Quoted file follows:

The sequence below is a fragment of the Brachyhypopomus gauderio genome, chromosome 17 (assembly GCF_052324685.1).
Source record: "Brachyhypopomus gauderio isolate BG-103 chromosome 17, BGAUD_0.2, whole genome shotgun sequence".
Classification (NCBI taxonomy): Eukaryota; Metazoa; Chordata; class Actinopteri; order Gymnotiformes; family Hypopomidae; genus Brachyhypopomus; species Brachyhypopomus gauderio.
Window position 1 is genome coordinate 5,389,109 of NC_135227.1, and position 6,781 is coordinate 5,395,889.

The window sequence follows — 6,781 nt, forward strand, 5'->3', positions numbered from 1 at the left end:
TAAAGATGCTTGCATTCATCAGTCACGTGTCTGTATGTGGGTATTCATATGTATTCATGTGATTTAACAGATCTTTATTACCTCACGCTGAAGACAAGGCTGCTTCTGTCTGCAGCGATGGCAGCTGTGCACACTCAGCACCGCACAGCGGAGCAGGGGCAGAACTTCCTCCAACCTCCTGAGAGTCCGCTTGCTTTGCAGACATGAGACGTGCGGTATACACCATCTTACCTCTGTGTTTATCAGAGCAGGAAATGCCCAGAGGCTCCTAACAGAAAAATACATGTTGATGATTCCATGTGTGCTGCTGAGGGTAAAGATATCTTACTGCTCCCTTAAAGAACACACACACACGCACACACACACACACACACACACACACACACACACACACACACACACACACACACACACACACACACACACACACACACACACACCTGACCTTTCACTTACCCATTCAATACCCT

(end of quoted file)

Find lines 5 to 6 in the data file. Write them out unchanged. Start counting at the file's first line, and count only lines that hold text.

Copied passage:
The window sequence follows — 6,781 nt, forward strand, 5'->3', positions numbered from 1 at the left end:
TAAAGATGCTTGCATTCATCAGTCACGTGTCTGTATGTGGGTATTCATATGTATTCATGTGATTTAACAGATCTTTATTACCTCACGCTGAAGACAAGGCTGCTTCTGTCTGCAGCGATGGCAGCTGTGCACACTCAGCACCGCACAGCGGAGCAGGGGCAGAACTTCCTCCAACCTCCTGAGAGTCCGCTTGCTTTGCAGACATGAGACGTGCGGTATACACCATCTTACCTCTGTGTTTATCAGAGCAGGAAATGCCCAGAGGCTCCTAACAGAAAAATACATGTTGATGATTCCATGTGTGCTGCTGAGGGTAAAGATATCTTACTGCTCCCTTAAAGAACACACACACACGCACACACACACACACACACACACACACACACACACACACACACACACACACACACACACACACACACACACACACACACACACACCTGACCTTTCACTTACCCATTCAATACCCT